New schedule restructures US daily rhythm

Changes include morning CABs, shortened advisories, and one less assembly


Darius Sinha, Off Campus Editor

Arriving to school at 8:40 a.m. on Tuesdays and still making it to class five minutes early feels unfamiliar to most students. Now with a new schedule bringing changes like a shared Community Activity Block (CAB) every Tuesday morning, it’s possible.

With the new school year comes new classes, new activities, and—after a lot of feedback from students and faculty—a new schedule. Created by the scheduling committee over the course of several months last year, the new weekly schedule features changes like class meetings on Mondays instead of Wednesdays, only one assembly per week instead of two, and two shorter advisories. With a CAB every Tuesday morning, students can choose whether to get a little extra sleep or use their CAB time for meetings.

The committee was comprised of 11 faculty members and seven students with Upper School (US) Dean of Teaching and Learning and Science teacher Michael Chapman as the chair.

“I really wanted this effort to be a true partnership [between faculty and students],” Mr. Chapman said. “Having representation from all different departments and all different grade levels was key, where voices can be heard and working towards goals.”

Mr. Chapman sent out an email in October of 2021 to all students and faculty inviting them to be members of the committee. Mr. Chapman said he was looking for about eight to 10 students from various grades to volunteer their time and opinions. This includes students from the general student body as well as those on other committees and teams.

The committee met several times throughout the year to create a new schedule that exemplified the values of wellness, community, and consistency, Mr. Chapman said. The committee plans on meeting during the 2022-23 school year to assess the efficacy of this schedule.

“As more values continue to emerge, that’s when our schedule will continue to evolve,” he said. “We will continue our understanding and research into what makes an effective schedule as we continue to move towards finding a schedule that meets as many needs of our community as possible.”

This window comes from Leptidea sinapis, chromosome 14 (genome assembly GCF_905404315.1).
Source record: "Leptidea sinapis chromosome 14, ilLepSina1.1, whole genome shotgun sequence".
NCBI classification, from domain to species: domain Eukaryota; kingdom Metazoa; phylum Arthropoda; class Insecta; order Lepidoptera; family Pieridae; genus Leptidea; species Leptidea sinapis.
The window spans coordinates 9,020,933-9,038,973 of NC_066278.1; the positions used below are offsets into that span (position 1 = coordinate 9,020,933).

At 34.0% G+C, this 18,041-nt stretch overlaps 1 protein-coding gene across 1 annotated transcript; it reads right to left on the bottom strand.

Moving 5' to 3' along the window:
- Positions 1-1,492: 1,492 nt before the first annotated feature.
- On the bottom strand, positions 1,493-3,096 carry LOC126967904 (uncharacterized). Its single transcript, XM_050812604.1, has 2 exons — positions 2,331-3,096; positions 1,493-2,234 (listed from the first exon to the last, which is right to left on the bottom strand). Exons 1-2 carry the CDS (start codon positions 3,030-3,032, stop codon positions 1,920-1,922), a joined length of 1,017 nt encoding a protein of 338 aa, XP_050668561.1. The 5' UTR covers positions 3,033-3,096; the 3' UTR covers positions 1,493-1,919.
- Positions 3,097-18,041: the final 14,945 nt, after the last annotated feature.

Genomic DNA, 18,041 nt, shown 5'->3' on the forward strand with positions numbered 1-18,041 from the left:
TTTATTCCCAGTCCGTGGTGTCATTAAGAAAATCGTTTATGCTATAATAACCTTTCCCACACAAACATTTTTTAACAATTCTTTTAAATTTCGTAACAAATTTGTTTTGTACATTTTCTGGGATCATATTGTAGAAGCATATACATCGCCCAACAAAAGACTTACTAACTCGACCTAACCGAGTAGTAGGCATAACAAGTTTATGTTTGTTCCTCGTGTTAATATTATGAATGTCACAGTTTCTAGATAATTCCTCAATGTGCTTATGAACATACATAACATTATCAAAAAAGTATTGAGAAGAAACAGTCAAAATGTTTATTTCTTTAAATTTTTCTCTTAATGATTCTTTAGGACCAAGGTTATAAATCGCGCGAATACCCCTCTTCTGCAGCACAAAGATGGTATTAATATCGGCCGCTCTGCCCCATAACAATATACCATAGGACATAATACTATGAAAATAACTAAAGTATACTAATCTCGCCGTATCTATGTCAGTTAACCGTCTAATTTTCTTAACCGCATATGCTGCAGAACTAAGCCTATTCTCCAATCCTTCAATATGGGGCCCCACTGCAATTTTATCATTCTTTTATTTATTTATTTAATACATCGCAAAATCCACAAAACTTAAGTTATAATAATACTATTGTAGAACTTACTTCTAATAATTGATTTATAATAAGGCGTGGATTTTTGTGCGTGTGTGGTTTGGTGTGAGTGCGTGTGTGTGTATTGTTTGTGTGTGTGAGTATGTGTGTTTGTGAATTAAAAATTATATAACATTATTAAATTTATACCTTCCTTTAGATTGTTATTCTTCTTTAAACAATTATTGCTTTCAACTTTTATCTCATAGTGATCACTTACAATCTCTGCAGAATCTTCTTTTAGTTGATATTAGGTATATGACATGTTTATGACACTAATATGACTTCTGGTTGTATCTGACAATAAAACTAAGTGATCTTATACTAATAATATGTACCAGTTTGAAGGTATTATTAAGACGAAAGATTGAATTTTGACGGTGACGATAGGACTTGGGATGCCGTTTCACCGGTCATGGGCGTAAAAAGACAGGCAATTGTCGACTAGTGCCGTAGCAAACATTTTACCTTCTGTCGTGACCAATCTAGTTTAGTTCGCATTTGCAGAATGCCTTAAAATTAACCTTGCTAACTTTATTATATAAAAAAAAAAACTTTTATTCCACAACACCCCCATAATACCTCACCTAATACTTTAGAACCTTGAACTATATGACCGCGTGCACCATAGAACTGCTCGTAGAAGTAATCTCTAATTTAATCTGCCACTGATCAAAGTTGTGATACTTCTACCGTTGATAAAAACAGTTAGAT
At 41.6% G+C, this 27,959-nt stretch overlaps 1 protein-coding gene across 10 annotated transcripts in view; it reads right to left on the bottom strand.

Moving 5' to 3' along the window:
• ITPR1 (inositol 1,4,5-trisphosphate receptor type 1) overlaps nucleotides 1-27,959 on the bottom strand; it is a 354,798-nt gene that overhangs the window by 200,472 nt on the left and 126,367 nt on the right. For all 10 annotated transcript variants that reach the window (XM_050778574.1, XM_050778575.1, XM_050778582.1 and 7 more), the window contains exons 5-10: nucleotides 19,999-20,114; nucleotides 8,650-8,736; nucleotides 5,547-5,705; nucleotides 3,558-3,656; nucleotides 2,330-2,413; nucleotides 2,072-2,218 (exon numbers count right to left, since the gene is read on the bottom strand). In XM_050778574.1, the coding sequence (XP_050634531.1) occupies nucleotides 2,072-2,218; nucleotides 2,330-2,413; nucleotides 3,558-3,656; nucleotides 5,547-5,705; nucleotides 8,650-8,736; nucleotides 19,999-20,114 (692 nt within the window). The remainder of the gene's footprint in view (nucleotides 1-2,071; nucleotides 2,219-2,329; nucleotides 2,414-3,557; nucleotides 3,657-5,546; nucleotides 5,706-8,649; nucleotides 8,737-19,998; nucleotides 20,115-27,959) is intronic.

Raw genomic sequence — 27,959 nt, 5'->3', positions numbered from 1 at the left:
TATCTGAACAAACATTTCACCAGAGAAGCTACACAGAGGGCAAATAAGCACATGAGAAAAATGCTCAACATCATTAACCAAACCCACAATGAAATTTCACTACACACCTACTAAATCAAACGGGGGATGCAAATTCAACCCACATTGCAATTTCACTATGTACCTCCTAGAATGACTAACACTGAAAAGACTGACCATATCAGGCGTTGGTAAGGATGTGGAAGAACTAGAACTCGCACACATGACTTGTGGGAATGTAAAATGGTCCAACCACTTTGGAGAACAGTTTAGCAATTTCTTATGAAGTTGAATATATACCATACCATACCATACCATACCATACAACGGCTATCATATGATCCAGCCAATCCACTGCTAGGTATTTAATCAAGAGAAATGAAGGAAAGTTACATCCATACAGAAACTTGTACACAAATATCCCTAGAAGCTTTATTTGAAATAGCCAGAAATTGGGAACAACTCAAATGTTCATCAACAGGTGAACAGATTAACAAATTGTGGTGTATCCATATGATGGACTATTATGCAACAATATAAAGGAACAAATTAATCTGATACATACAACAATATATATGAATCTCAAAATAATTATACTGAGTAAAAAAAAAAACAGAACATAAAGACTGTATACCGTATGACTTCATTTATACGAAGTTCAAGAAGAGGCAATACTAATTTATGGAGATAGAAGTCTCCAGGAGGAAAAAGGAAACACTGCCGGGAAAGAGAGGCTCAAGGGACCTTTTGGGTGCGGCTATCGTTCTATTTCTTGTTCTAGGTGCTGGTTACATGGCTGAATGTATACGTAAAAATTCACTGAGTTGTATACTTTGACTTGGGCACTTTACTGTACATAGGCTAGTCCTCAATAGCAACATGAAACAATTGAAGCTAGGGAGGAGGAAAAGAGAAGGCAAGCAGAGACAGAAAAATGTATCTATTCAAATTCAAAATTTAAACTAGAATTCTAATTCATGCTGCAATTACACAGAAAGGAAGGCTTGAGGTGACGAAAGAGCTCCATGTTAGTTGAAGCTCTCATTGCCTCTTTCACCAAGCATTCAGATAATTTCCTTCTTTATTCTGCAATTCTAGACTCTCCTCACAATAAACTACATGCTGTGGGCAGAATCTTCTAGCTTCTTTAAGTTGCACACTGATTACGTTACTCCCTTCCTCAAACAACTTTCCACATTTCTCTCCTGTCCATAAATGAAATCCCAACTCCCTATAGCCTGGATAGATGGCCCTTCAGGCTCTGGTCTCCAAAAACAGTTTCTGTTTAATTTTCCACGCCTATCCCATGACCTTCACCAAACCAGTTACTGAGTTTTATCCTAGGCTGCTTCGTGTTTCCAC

The first step in the schedule-creation process was a data- collection survey sent to faculty and students in December. Mr. Chapman said the survey was intended to discern what required the most attention in planning for the coming year and ended up having many responses from both faculty and students.

Findings included 69.1% of the community identifying assembly blocks as having the most negative impact on their schedules, and most students preferring the cadence of three 45-minute blocks and one 65-minute block per class every week.

After looking at the survey data, the committee created further questions for a different medium: in-person focus groups. The groups also presented sample schedules from peer schools including Milton and Moses Brown for comparison.

“We looked at the pros and cons of each schedule, as well as how they aligned with our values. We were able to combine elements of each schedule to get the new version that we are now putting into implementation,” Mr. Chapman said.

Leo Wang ’24 said he appreciated the inclusion of students in the process this year given that the schedule for the 2021-2022 school year was made by faculty over the summer without student input.

“Having the scheduling committee was a really nice way for students to voice their opinions,” Leo said. “As a student council representative, I wasn’t just voicing my own opinions, I was also representing my class.”

Leo also mentioned that he’s most excited for the delayed starts on Tuesdays.

“It provides flexibility,” he said. “Students could wake up late, go to school to get some work done before class, or attend clubs.”

US Math and Computer Science teacher and scheduling committee member Mark Fidler said a schedule has a lot of influence on a student’s day.

“As a teacher, adviser, and faculty member, I can see that the schedule can determine a rhythm to a day,” Mr. Fidler said. “Ultimately, a schedule can contribute to making psychological happiness. It can also make the day go by more pleasurably or make you more productive.”

This isn’t the first time the school has changed its schedule. Mr. Fidler said the most drastic change was the addition of x-blocks, or common free blocks, which occurred about 15 years ago. The evolution of the schedule isn’t over yet, though. Mr. Fidler said this is the beginning of much re-evaluation of the schedule in the following years.

“I’m glad the conversation is still going,” he said. “We’re keeping an open mind because maybe a variation of our current schedule will be best, or maybe a whole new schedule will work out better.”

A student on the committee, Alisa Ishii ’23 said, “this is only phase one” and there’s more to come. She said she enjoyed the process of working on the committee and generating possible schedules.

“I ended up having two or three possible schedules,” she said. “I really got into it, asking questions like ‘what if we changed this block’s length?’ I love puzzles, and I saw this like [a puzzle].”

The class of 2023 is the only class left at the school that will have experienced four different schedules in their time at the Upper School.

Andri Kadaifciu and Nina Khera (both ’23) are eager to see how the schedule works for them.

“I am really excited for a different structure to the year,” Andri said. “The late morning start will provide me with a secure time to get some things done or catch up with friends.”

“This schedule definitely prioritizes wellness a lot more,” Nina said. “It’s the little things, like the long passing times, that make a difference.”